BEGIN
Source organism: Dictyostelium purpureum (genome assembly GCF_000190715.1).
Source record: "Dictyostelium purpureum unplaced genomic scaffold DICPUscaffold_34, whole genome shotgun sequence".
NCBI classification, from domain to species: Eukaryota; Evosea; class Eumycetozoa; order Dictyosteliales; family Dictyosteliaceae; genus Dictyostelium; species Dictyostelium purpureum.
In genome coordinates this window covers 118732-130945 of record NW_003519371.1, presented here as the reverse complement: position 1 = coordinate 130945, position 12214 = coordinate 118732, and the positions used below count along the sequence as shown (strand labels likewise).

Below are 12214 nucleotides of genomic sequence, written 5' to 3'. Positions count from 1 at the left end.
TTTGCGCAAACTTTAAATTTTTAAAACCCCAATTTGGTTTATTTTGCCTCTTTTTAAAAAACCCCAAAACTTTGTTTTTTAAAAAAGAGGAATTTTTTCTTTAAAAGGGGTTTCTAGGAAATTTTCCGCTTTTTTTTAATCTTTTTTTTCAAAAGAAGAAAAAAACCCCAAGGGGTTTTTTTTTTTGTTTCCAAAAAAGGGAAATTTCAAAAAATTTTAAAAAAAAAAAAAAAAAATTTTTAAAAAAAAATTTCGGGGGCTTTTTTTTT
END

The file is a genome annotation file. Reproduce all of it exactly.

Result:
Source organism: Dictyostelium purpureum (genome assembly GCF_000190715.1).
Source record: "Dictyostelium purpureum unplaced genomic scaffold DICPUscaffold_34, whole genome shotgun sequence".
NCBI classification, from domain to species: Eukaryota; Evosea; class Eumycetozoa; order Dictyosteliales; family Dictyosteliaceae; genus Dictyostelium; species Dictyostelium purpureum.
In genome coordinates this window covers 118732-130945 of record NW_003519371.1, presented here as the reverse complement: position 1 = coordinate 130945, position 12214 = coordinate 118732, and the positions used below count along the sequence as shown (strand labels likewise).

Below are 12214 nucleotides of genomic sequence, written 5' to 3'. Positions count from 1 at the left end.
TTTGCGCAAACTTTAAATTTTTAAAACCCCAATTTGGTTTATTTTGCCTCTTTTTAAAAAACCCCAAAACTTTGTTTTTTAAAAAAGAGGAATTTTTTCTTTAAAAGGGGTTTCTAGGAAATTTTCCGCTTTTTTTTAATCTTTTTTTTCAAAAGAAGAAAAAAACCCCAAGGGGTTTTTTTTTTTGTTTCCAAAAAAGGGAAATTTCAAAAAATTTTAAAAAAAAAAAAAAAAAATTTTTAAAAAAAAATTTCGGGGGCTTTTTTTTT